As another financial year draws to a close, financial counsellors are watching the impacts of disasters continue to flow through communities and drive increasing hardship, even as government supports get withdrawn and redirected. Just two and a half years after the bushfires devastated communities in many parts of eastern Australia, they have been well and truly dislodged in the public mind by the floods in northern NSW and southern Queensland. It is only 12 months since the storms and floods of June 2021 hit Victorian communities, from Gippsland through the Yarra ranges to Macedon and Hepburn shires, but they too are no longer front of mind for the media and government. Sadly, it is only a matter of time before the concerns about those in the Northern Rivers region, or in Brisbane, are themselves displaced by the next climate change fuelled ‘disaster’. The pandemic, itself a disaster with particularly dire impacts on Victoria, has been little different in the pattern of limited support being in place for too short a time frame.
We must do better. In January 2020 as a massive government response to the bushfires began, and almost no one was paying attention to an unknown virus in China, the initial government response was limited to a funding timeframe of 12 months. FCVic and others warned that disasters had a long tail and the timeframe for supports needed to be years, not months. Yet grudging late notifications of 6-month extensions has been the pattern ever since, resulting in a lot of uncertainty for agencies and financial counsellors, and other service providers, despite best efforts of our supportive colleagues in Consumer Affairs Victoria. The time frames for building support and capacity into traumatised communities are well understood, but there is a disconnect between what we know is required and what is on offer.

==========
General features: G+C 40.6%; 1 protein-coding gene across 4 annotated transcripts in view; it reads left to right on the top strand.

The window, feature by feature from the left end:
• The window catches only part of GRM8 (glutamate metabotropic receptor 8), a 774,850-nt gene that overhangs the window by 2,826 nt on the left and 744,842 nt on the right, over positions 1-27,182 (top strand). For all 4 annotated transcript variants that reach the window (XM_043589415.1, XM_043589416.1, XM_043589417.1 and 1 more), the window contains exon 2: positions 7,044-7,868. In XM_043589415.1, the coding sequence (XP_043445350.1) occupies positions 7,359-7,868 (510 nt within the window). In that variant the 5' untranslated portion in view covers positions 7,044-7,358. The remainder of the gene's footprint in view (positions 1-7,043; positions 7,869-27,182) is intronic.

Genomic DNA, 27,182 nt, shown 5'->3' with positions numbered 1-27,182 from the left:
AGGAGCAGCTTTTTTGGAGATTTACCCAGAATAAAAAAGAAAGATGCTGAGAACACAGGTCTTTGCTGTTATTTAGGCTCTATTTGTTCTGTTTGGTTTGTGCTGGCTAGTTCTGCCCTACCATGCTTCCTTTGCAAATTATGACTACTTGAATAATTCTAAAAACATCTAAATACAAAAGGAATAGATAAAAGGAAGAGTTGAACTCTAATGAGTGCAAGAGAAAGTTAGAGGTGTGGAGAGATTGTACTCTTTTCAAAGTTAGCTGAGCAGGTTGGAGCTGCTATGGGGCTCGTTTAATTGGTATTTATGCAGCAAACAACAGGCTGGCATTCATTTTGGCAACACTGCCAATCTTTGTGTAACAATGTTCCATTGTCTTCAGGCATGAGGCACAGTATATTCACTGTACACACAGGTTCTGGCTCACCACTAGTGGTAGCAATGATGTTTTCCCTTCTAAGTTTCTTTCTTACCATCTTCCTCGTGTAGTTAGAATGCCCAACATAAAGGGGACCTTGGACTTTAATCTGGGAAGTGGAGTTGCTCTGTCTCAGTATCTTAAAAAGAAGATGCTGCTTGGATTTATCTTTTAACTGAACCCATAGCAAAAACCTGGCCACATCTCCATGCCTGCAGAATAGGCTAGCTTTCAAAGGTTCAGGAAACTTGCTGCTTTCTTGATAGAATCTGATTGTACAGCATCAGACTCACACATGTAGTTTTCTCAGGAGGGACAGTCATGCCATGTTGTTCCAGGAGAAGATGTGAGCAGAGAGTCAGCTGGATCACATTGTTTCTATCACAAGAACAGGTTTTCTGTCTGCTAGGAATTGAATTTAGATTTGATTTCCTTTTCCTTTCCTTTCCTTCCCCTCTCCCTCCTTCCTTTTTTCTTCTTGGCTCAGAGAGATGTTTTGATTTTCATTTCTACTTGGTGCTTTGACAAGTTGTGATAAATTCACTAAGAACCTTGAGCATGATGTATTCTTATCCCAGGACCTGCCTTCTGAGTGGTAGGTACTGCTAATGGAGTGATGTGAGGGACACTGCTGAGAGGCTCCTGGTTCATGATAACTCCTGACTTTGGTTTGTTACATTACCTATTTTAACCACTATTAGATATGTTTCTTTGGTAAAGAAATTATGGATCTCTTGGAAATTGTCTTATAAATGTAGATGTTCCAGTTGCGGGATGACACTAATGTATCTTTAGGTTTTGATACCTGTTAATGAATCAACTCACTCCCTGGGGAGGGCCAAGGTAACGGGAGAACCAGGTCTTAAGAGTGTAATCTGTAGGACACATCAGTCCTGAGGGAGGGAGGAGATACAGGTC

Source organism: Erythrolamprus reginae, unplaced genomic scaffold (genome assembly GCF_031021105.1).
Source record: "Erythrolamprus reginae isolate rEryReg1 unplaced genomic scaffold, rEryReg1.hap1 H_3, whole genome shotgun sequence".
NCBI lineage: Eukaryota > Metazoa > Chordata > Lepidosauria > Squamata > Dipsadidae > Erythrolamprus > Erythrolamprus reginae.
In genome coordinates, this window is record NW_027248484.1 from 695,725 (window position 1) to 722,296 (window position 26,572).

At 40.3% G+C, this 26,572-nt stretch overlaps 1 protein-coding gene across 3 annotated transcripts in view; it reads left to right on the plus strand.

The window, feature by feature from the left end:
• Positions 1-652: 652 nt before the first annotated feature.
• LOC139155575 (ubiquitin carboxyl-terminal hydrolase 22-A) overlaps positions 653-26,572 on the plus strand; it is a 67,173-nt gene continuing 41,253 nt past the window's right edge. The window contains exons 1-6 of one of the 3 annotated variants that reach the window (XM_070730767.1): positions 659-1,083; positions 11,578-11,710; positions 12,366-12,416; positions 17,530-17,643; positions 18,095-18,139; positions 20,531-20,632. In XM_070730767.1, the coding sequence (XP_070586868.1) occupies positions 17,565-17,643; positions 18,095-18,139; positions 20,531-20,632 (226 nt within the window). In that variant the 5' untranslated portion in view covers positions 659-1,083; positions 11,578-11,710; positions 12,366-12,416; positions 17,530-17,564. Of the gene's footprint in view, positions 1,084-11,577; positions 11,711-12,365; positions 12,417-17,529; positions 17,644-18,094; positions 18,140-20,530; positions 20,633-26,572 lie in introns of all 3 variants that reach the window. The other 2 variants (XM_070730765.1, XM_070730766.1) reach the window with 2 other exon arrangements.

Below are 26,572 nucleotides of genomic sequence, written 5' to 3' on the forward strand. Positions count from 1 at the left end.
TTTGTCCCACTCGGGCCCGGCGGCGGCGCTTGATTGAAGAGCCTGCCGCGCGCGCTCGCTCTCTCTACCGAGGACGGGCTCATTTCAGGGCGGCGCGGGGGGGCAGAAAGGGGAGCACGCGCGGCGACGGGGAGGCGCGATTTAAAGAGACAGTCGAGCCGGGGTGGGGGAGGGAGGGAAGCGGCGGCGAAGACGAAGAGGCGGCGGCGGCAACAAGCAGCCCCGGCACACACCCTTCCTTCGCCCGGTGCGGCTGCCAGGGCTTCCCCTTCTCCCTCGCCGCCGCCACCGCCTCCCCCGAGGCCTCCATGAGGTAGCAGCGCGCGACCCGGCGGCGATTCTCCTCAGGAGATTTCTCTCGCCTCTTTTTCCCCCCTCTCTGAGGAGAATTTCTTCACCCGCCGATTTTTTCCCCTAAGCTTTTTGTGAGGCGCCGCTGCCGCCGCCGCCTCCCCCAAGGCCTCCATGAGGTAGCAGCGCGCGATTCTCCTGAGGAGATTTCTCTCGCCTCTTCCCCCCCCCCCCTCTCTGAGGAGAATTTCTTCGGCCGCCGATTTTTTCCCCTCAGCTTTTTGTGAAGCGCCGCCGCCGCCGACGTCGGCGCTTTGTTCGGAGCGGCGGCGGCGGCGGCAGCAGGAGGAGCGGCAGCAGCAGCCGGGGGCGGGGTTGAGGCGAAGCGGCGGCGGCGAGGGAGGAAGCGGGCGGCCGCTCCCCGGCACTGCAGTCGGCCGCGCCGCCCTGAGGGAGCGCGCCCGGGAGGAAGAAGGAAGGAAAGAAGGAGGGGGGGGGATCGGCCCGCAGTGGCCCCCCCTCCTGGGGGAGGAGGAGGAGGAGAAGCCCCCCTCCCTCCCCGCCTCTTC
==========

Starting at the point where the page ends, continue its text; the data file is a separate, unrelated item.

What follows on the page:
Financial counselling services need the capacity to engage with and develop people and community to deal with the long-term financial shocks arising from disasters – and this capacity requires stable funding over a 5 to 7-year timeframe, not hand to mouth, month by month funding that ends, just as the range of critical needs at the two-year mark start emerging.
As political parties develop their policy platforms for November’s state election in Victoria, FCVic will be inviting them to get real about community needs in the context of disaster and trauma, by all pledging a robust and serious approach to supporting affected communities over the long haul. We hope the Devil’s Advocate readers join us in this endeavour.